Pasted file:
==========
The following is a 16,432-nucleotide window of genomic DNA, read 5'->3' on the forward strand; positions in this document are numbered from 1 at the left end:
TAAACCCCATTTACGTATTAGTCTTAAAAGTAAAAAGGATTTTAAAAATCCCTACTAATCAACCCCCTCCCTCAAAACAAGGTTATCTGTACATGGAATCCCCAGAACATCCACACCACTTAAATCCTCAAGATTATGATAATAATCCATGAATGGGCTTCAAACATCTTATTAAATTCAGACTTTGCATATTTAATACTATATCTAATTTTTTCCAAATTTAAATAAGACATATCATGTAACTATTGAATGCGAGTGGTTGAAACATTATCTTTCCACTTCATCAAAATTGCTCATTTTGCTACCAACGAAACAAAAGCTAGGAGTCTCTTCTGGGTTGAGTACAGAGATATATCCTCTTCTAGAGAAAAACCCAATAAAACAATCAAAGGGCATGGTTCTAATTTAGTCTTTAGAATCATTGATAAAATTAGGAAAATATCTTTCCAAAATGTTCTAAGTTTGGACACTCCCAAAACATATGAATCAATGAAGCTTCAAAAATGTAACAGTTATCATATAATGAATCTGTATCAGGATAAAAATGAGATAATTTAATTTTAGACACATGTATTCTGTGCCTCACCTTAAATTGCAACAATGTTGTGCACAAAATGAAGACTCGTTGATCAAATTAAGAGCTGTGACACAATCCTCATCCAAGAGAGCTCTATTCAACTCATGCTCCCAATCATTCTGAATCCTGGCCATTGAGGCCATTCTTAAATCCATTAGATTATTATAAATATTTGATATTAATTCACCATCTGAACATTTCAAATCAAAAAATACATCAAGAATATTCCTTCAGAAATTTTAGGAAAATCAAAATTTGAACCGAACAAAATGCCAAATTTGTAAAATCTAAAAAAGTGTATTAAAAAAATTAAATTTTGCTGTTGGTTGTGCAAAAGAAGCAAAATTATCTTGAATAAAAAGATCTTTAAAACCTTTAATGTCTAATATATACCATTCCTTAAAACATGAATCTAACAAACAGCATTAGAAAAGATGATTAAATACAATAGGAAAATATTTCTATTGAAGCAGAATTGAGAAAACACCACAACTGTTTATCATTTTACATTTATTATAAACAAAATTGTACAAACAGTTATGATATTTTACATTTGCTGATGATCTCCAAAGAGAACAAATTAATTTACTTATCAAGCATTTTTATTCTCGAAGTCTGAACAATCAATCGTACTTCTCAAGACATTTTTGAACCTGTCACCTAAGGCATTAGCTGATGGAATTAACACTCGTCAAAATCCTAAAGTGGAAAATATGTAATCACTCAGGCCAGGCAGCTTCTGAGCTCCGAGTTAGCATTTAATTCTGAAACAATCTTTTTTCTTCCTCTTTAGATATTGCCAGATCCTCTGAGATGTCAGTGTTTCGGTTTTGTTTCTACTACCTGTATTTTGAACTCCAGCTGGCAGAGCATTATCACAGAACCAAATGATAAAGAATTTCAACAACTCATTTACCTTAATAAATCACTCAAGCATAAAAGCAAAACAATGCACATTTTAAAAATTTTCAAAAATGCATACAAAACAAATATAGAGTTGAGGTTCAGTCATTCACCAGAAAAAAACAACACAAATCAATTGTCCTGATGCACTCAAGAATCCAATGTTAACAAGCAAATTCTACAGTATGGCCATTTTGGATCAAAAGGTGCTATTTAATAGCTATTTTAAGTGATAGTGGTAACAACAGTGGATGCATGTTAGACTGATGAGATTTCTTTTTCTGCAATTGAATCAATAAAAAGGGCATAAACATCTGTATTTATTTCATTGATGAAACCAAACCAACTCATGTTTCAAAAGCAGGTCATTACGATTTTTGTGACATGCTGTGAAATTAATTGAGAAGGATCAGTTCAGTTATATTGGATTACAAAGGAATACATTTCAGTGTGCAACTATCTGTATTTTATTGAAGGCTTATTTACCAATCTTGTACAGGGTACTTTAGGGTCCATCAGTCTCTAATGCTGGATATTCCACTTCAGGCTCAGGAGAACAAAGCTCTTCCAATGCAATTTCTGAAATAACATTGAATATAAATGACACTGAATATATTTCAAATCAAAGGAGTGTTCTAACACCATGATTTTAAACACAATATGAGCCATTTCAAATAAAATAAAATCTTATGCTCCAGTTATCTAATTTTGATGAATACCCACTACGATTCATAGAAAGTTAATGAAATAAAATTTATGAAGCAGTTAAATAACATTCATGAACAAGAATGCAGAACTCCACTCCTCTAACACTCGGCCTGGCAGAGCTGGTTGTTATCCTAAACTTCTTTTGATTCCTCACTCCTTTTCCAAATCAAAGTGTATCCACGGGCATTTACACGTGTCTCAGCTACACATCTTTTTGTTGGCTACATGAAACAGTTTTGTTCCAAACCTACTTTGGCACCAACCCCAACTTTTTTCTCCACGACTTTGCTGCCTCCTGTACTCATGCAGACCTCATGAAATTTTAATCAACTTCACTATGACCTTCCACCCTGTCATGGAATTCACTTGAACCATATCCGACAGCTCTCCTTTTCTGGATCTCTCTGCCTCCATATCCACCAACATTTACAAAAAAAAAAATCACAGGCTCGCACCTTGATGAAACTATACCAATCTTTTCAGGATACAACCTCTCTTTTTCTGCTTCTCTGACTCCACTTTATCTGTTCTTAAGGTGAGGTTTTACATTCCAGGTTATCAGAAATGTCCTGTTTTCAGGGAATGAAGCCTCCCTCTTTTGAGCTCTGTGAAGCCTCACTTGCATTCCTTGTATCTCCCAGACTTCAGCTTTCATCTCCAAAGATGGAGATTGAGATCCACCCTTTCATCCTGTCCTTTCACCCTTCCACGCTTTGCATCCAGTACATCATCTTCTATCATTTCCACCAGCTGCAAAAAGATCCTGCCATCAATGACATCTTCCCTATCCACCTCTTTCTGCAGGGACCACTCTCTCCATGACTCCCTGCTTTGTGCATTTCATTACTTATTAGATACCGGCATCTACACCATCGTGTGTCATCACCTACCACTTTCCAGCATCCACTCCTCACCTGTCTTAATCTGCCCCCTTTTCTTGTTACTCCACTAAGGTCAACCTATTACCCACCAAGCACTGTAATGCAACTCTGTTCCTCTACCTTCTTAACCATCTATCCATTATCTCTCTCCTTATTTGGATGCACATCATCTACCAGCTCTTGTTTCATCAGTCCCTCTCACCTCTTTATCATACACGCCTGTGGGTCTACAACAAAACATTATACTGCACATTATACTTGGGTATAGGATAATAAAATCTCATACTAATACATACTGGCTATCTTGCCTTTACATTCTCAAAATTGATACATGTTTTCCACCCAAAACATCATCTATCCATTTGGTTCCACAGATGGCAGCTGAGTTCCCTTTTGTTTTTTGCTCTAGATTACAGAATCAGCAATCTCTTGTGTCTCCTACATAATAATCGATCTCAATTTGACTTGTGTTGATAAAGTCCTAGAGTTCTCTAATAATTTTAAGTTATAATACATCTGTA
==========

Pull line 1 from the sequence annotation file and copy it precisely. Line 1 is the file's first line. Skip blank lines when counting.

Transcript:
The following is a 16,432-nucleotide window of genomic DNA, read 5'->3' on the forward strand; positions in this document are numbered from 1 at the left end: